Amidst the busyness of our lives we often need the admonishment: “Remember!” We use it in slogans to bring to mind the lessons of history. Remember the Alamo. 9-11: Never forget. Or maybe for our Occupy friends: Remember, remember the 5th of November. The author of Hebrews exhorted his readers: “Remember those in prison as though you were in prison with them, and those ill-treated as though you too felt their torment” (Hebrews 13:3 NET).

This verse first impacted me nineteen years ago when my wife’s grandmother introduced me to The Voice of the Martyrs. Upon her recommendation I requested a copy of Richard Wurmbrand’s Tortured for Christ. I remember reading the book while flying on missions when I was in the military. When I finished the book I immediately called The Voice of the Martyrs and asked how I could help. Several months later I was passing out Gospel cassettes in Arabic to third-country-nationals working in Saudi Arabia.

Hebrews 13:3 came to my mind again this week as I read of yet another round of Islamic attacks upon Coptic Christians in Egypt. Loyalists to the Obama-backed Mohamed Morsi regime fire-bombed three churches in central Egypt on August 14th. Another church was attacked the next day. These are the latest in what some are calling a “war of retaliation” following the Coptic church’s support of Morsi’s removal. However, as one commentator has pointed out, “The Brotherhood is not ‘retaliating’ against Christians. Islamic supremacists are persecuting Christians . . . which is what they do in Muslim-majority countries.”

Meanwhile, the religious cleansing of Christians continues in Syria. Jihadists of the Obama-backed Free Syrian Army are intensely targeting Christians which has caused many of them to flee to the slums of Turkey. The Carmelite nun Sister Agnes-Miriam reported back in December that “an estimated 300,000 Christians have been displaced in the conflict, with 80,000 forced out of the Homs region alone.” Agnes-Miriam provided these figures in the same interview in which she told of a Christian, Andrei Arbashe, being thrown to the dogs after his kidnapping and beheading at the hands of Obama-supported rebels in Ras Al-Ayn.

Hebrews 13:3 calls upon Christians to remember these brothers and sisters in Christ as if we were feeling this torment ourselves. If I was experiencing this persecution I would want it to stop. I would want to know that help was on the way. I would want to know that I have not been forgotten. What can we do for these Christians who are being attacked by Islamists across the Middle East?

1) Call upon President Obama to stop his active support of the Islamist regimes who are violently cleansing their countries of Christians. Demand that Congress cease all funding for jihadist rebels who are using their resources to behead Christians and displace them from their homes. This week the activist community I co-created, Evangelicals for Liberty, reported on Sen. Rand Paul’s attempts to stop the billions in illegal foreign aid that is currently flowing into Egypt. Sen. Paul states,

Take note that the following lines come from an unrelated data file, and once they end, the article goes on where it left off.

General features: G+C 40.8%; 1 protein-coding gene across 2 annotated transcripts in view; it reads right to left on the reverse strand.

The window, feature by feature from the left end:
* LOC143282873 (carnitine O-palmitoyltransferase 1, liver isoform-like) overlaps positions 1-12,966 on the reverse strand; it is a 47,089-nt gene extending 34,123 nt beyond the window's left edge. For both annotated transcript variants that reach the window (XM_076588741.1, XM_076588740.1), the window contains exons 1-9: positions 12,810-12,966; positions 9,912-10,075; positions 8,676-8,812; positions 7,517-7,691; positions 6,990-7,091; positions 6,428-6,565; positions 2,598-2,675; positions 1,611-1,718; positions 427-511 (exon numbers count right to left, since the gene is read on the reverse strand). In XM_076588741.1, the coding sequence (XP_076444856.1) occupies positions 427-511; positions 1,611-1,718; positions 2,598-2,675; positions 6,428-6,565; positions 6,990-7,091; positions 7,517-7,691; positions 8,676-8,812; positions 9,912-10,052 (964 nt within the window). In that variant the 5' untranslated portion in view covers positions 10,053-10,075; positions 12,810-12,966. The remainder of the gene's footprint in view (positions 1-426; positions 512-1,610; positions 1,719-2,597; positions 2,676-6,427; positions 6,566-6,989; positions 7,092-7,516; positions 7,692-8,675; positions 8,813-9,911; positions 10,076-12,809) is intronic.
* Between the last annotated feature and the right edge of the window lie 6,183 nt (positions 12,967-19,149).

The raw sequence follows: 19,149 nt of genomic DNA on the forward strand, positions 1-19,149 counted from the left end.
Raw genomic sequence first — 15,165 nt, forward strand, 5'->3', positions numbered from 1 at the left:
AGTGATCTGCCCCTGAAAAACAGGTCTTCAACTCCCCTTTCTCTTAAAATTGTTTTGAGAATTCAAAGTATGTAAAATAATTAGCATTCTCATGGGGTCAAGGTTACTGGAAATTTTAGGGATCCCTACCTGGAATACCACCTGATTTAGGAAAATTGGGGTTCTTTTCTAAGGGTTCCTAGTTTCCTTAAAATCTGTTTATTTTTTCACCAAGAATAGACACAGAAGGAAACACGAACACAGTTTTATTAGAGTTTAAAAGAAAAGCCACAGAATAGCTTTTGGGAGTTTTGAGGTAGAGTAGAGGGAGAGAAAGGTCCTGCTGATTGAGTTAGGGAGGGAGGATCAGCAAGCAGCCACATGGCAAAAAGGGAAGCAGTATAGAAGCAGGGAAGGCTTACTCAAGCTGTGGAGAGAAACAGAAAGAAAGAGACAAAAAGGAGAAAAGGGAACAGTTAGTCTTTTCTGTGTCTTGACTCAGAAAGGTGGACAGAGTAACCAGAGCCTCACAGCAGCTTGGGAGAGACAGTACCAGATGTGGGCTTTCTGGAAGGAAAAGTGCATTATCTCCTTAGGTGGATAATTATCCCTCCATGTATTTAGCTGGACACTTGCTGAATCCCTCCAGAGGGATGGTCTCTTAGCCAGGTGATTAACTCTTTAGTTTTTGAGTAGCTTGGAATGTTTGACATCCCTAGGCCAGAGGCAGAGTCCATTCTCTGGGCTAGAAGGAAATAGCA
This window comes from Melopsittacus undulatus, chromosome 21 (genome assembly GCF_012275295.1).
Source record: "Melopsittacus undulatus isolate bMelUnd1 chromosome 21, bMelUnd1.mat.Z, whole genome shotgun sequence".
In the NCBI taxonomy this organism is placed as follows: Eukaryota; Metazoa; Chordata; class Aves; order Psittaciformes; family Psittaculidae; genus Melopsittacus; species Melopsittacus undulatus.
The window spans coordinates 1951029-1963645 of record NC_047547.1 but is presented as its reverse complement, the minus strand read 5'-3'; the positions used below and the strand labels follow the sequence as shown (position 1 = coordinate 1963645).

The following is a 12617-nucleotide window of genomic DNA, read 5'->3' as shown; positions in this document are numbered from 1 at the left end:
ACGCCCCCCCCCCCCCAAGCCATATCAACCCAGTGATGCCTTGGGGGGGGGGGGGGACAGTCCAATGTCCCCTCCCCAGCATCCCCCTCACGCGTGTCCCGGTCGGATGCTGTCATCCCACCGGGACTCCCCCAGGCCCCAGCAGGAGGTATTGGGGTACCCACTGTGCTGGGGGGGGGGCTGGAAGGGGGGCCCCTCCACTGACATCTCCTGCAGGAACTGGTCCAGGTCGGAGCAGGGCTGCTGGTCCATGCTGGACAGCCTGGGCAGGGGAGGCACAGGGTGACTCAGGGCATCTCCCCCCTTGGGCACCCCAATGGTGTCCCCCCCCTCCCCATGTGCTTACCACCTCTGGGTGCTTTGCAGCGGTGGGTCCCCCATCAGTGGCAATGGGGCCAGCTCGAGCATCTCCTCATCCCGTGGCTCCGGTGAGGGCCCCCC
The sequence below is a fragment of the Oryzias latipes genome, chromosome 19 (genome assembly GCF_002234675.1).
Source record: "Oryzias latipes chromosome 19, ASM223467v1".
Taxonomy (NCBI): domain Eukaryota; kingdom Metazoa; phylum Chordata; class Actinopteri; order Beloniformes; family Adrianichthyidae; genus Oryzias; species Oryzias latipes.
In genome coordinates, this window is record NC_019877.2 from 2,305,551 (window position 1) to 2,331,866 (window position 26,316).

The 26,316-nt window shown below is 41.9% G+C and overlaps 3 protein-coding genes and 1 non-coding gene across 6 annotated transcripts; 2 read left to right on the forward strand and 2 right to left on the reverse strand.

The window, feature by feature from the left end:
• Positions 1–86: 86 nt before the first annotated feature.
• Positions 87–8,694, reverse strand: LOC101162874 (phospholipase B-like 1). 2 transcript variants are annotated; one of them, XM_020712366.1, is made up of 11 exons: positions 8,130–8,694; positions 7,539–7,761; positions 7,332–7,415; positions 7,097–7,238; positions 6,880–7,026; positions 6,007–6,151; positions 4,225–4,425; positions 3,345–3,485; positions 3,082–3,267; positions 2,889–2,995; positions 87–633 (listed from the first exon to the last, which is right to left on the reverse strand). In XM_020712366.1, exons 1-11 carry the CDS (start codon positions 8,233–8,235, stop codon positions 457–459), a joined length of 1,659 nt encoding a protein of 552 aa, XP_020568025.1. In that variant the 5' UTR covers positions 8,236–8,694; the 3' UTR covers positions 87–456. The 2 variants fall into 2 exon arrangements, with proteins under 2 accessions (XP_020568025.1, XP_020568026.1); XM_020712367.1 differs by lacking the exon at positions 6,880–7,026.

“While President Obama ‘condemns the violence in Egypt’, his Administration continues to send billions of taxpayer dollars to help pay for it. The law is very clear when a coup d’état takes place, foreign aid must stop, regardless of the circumstances. With more than 500 dead and thousands more injured this week alone, chaos only continues to grow in Egypt. So Mr. President, stop skirting the issue, follow the law, and cancel all foreign aid to Egypt.” 

 President Obama could have easily used the coup as a face-saving event to withdraw his financial support of the Muslim Brotherhood in Egypt yet he refuses to do so. With elected officials returning to their home districts for summer recess, now is a opportune time to make our voices heard on American-funded attacks upon Christians in Egypt and Syria.

2) Support Christian ministries on the ground in areas of high persecution. In a recent article entitled, Syrian Refugees ‘Hungry for Message of Jesus;’ Christians Urged to Help, the Christian Post reported on World Compassion’s relief efforts in Syria. Executive Director for Terry Law Ministries, Eric English, explained, “It was just amazing because the Bibles went faster than the food did. They were very hungry for the message of Jesus Christ.” English continued, “The tragedy of the Syrian war has created a vast opportunity for the Gospel to be ministered in the Middle East. On a social level, we have a responsibility to respond to the crisis as Christians, and to help people who are in need.” Ministries on the ground in these areas have a tremendous opportunity to share the Gospel and provide relief but they need the support of Christians around the globe.

3) Educate yourself, your family, and your church about the plight of persecuted Christians around the world. The Voice of the Martyrs is a great place to begin your education. I encourage you to sign up for their monthly newsletter and ask to receive a free copy of the book, Tortured for Christ. VOM also has resources for children such as their website: http://www.kidsofcourage.com/. The International Day of Prayer for the Persecuted Church is the first Sunday in November. VOM states, “In September, VOM will offer several resources to help facilitate your IDOP event, including a short, inspirational video, brochures and prayer cards.” Now is a perfect time to prepare.

Christian persecution is running rampant in the Middle East. We owe it to our brothers in sisters in Christ to remember them as if we, too, were experiencing their torment.

This article originally appeared at ClashDaily and jeffwrightjr.com.